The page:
Sensory reset

A week can get under your skin. Time for a sensory reset.

Walk along the river that fills my ears with the steady, rushing babble of the water. Choose the muddiest paths and let my feet sink right in, dark peaty soil sucking and slurping at each step until it seeps into my boots. Duck as the budding branches pull and scrape along my jacket and lock into my hair. Wait a while sat on the woodland floor and graze my palm over the soft comfort of the moss and the tiny ferns. Watch as the nuthatch scales the trunk, then sits ‘doinking’ at the crown.

Feel the muscle ache scaling the rocks and exploring the forgotten mines. The whisper of my dog’s warm happy breath on my cheek as we stop and crouch at the whirring flight of two goosander. Stoop low to take in the tiny sharp spears of the crocus as they push through the surface.

Sometimes I forget; mistake the impulse to ‘let all the difficulty out’ with the real need to ‘let all the wonder back in’.

I entered the woods with ants crawling beneath my skin from a week of self control.           I leave them with all my senses freed; blown open and filled up, to remember who I am.

And then home.

Labels

A child like CHT comes with labels; so many you can barely see the girl for the tags.

FASD:  condemned before birth to a lifetime of struggle and frustration, these four letters are acid etched by alcohol into the brains and faces of children while still in the womb. Once born, the label is widely unrecognized except by those who carry it; there is little support, and it is devastatingly misunderstood.

Victim of Domestic Trauma:  this sharp edged label is scriven in blood. Penned by a family at war, the twists and turns of every letter cut deep crimson scars, leaving no room for words of tenderness, care or protection.

Looked After Child:  ward of the state, taken.  A label written only in numerals on the side of a file. A case, a report, a court order; lost among the many on a social worker’s desk. Just one more number in the tangled workload of a weary care system.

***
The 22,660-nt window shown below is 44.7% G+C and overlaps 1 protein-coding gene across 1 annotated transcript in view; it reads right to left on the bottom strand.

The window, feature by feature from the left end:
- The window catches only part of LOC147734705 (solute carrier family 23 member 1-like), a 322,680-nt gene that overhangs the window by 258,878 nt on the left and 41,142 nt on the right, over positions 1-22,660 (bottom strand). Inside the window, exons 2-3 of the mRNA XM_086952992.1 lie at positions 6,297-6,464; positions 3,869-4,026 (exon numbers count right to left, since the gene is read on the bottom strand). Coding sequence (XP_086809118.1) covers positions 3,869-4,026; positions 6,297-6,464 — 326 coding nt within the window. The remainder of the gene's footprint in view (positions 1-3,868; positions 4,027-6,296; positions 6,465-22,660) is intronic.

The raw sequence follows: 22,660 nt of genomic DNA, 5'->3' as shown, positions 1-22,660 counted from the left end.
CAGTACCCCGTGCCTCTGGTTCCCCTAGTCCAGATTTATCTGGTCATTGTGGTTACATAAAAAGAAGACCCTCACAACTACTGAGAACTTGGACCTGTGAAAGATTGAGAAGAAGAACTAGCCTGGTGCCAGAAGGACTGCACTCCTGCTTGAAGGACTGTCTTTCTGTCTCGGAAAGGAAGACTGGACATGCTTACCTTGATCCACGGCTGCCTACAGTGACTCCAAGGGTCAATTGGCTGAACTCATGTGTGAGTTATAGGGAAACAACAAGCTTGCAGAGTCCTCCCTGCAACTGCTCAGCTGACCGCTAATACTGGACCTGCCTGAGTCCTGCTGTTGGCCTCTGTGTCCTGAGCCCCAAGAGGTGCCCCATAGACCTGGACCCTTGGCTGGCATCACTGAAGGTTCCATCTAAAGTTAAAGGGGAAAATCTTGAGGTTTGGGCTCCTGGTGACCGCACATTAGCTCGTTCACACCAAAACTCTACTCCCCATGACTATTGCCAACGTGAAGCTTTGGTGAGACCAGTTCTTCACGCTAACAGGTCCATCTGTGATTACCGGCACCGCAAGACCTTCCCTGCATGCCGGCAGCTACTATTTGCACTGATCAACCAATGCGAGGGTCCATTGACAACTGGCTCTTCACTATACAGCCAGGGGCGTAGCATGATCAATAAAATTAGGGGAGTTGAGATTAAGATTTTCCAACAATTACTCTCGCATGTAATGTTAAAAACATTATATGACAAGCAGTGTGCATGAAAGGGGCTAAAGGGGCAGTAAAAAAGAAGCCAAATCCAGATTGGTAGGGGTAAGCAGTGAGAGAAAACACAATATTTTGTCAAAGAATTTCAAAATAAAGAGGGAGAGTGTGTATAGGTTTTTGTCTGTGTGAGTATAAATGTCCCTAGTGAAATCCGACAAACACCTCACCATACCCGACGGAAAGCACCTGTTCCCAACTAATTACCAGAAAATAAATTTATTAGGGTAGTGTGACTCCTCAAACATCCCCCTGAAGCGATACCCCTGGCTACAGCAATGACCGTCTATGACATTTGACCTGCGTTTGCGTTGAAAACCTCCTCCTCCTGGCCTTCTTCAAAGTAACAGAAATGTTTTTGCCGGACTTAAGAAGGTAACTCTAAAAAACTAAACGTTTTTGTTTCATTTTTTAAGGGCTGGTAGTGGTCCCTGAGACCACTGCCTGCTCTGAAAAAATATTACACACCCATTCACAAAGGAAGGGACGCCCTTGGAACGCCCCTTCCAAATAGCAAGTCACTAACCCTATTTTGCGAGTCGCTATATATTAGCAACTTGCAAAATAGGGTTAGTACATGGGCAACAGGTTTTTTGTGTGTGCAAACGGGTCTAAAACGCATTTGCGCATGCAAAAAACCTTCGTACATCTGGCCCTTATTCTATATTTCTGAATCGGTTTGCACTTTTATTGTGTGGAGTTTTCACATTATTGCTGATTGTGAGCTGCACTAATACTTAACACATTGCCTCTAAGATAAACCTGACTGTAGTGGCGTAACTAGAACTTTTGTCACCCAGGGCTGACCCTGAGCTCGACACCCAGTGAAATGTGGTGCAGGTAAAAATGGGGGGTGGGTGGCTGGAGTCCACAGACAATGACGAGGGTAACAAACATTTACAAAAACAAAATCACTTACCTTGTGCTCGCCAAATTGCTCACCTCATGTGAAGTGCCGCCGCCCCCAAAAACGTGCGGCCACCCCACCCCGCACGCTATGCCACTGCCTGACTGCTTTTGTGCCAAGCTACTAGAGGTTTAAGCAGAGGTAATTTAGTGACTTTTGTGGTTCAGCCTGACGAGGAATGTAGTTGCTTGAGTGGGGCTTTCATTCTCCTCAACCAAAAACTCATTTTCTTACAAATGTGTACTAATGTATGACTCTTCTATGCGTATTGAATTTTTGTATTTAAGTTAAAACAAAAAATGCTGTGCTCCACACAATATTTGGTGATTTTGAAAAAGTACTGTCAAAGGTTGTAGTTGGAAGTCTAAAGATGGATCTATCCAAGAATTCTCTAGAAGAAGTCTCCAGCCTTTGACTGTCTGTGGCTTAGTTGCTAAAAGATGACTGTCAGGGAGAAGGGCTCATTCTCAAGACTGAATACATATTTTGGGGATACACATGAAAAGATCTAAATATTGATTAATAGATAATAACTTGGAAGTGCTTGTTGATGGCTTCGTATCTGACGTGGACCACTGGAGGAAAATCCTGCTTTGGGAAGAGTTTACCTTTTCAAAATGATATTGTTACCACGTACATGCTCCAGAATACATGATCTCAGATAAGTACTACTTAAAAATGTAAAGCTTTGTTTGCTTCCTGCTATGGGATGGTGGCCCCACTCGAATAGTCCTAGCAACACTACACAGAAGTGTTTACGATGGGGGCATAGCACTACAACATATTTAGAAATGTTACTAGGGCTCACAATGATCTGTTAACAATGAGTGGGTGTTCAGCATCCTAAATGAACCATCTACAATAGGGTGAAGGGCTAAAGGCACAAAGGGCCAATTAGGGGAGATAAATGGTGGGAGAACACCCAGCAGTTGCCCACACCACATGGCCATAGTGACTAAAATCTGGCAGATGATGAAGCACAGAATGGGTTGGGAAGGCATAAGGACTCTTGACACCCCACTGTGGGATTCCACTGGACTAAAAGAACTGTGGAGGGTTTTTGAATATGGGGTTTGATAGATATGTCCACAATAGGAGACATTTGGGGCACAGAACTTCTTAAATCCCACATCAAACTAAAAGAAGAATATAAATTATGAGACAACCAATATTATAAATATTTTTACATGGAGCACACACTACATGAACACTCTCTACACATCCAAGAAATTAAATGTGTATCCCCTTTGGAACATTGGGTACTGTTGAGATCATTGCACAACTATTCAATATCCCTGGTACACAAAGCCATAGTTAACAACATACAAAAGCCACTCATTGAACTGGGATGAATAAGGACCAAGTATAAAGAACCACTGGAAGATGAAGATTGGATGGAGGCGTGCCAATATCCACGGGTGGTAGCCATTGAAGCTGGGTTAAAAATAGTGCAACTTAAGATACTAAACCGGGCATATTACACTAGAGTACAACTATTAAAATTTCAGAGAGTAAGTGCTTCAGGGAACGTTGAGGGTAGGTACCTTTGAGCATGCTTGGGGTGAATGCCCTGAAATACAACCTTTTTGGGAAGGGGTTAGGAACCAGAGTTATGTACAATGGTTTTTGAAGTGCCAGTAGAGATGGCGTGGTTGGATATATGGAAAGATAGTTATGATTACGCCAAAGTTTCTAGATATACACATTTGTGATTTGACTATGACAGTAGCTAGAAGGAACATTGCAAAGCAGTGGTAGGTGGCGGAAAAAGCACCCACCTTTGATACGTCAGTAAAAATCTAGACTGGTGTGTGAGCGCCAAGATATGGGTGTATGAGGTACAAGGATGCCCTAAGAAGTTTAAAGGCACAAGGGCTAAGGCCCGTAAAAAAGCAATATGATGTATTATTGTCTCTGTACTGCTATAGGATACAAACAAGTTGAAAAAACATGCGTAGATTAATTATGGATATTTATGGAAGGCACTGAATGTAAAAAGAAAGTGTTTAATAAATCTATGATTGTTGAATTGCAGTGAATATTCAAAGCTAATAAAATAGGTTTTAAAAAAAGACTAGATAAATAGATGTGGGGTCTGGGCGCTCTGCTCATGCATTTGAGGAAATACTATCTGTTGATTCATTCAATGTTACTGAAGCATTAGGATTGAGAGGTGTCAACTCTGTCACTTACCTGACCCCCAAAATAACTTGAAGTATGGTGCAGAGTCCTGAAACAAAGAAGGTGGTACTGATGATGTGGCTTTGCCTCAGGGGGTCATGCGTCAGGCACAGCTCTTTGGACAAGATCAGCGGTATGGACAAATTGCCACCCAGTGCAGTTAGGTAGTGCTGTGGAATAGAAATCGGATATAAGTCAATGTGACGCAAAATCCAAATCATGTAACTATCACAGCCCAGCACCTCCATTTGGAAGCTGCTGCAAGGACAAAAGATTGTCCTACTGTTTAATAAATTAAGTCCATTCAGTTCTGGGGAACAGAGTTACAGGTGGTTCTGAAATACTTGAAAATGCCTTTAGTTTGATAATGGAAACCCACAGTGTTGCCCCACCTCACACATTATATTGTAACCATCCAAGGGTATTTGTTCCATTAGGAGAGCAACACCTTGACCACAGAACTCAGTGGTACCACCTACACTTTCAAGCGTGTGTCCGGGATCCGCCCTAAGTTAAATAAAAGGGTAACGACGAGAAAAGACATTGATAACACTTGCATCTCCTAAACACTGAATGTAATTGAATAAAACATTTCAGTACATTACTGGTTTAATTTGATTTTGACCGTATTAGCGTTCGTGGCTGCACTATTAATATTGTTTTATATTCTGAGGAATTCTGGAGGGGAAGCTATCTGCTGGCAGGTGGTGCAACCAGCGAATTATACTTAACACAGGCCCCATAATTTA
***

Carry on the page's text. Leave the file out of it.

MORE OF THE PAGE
RAD:  a theory, a diagnosis.  A primal wound ripped into the very fabric of the soul.  A label scrawled like graffiti on a great wall that imprisons love trust and self-belief, and separates a child from their roots and their home.

Sensory Disorder:  a label packed tight with conflicting messages.  Tapped out in code, it’s white noise assaults every sense to scramble any chance of integration and regulation, and makes chaos of the world – inside and out.

Adopted:  an official seal on a dotted line, this label classifies a human as an institution; too complex to do justice here.

Sometimes I wonder which label we are dealing with today, which one is steering her with its complex script.

All these terms render her different:  set apart, misunderstood, marginalized, lonely – all that even before the hateful jibing labels that haunt every child in the playground: fatty, four eyes, big ears, gingernut, stupid, pissyknickers, crybaby, pig pen, welfare…

I hate them; hate them all.  Hate that she was given them, and the power they have over her.  The pain they carry, the way they cling to her, and how they shred her childhood to ribbons.  I hate the way they dominate and obscure her, and force her to live their story. And lastly, I hate that – as she discovers each label and recognizes them in herself – they leave their mark ever deeper in her skin, like tattoos. 

But then – for a moment – she is simply a girl once more.  

Just a kid; a whole kid, unfettered by words.  Running along the link mesh at school during playtime, waving madly and shrieking with surprise; laughter pealing from her lips and light shining from those deep, brown eyes.  Shedding all the labels in an instant, forgotten; fluttering, trampled in her wake like autumn leaves.

No preoccupations, no issues, no disorders, no fears, no trauma, no pain, no wound, no walls; no labels. Just running, elated and happy to see someone she loves smiling back at her from the car window as it flashes past.

No labels – just a kid.

These are the days we label with hope.

 

Read more here on:

Children and Domestic Violence: Women’s Aid

FASD: The FASD Trust

Attachment Disorder (RAD): Dan Hughes

Sensory Disorder: SPD Foundation